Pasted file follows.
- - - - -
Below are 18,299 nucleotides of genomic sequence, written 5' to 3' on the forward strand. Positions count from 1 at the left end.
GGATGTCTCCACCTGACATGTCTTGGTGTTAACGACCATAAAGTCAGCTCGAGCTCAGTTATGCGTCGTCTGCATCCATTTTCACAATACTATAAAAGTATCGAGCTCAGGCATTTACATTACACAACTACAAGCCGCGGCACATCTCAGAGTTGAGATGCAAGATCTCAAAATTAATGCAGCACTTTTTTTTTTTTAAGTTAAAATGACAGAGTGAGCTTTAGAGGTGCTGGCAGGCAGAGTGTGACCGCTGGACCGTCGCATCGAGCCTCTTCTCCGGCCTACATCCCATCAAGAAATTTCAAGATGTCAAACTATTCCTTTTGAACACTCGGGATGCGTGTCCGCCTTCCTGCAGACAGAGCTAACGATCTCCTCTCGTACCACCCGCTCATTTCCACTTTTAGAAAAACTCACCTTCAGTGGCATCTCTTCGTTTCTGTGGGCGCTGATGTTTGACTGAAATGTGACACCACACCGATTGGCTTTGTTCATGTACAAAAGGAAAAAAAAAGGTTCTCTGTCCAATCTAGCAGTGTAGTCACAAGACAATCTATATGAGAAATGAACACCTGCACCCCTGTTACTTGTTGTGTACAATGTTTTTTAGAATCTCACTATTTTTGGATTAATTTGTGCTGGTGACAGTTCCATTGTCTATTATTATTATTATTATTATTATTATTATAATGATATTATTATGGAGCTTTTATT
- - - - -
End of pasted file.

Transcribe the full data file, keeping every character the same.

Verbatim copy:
Below are 18,299 nucleotides of genomic sequence, written 5' to 3' on the forward strand. Positions count from 1 at the left end.
GGATGTCTCCACCTGACATGTCTTGGTGTTAACGACCATAAAGTCAGCTCGAGCTCAGTTATGCGTCGTCTGCATCCATTTTCACAATACTATAAAAGTATCGAGCTCAGGCATTTACATTACACAACTACAAGCCGCGGCACATCTCAGAGTTGAGATGCAAGATCTCAAAATTAATGCAGCACTTTTTTTTTTTTAAGTTAAAATGACAGAGTGAGCTTTAGAGGTGCTGGCAGGCAGAGTGTGACCGCTGGACCGTCGCATCGAGCCTCTTCTCCGGCCTACATCCCATCAAGAAATTTCAAGATGTCAAACTATTCCTTTTGAACACTCGGGATGCGTGTCCGCCTTCCTGCAGACAGAGCTAACGATCTCCTCTCGTACCACCCGCTCATTTCCACTTTTAGAAAAACTCACCTTCAGTGGCATCTCTTCGTTTCTGTGGGCGCTGATGTTTGACTGAAATGTGACACCACACCGATTGGCTTTGTTCATGTACAAAAGGAAAAAAAAAGGTTCTCTGTCCAATCTAGCAGTGTAGTCACAAGACAATCTATATGAGAAATGAACACCTGCACCCCTGTTACTTGTTGTGTACAATGTTTTTTAGAATCTCACTATTTTTGGATTAATTTGTGCTGGTGACAGTTCCATTGTCTATTATTATTATTATTATTATTATTATTATAATGATATTATTATGGAGCTTTTATT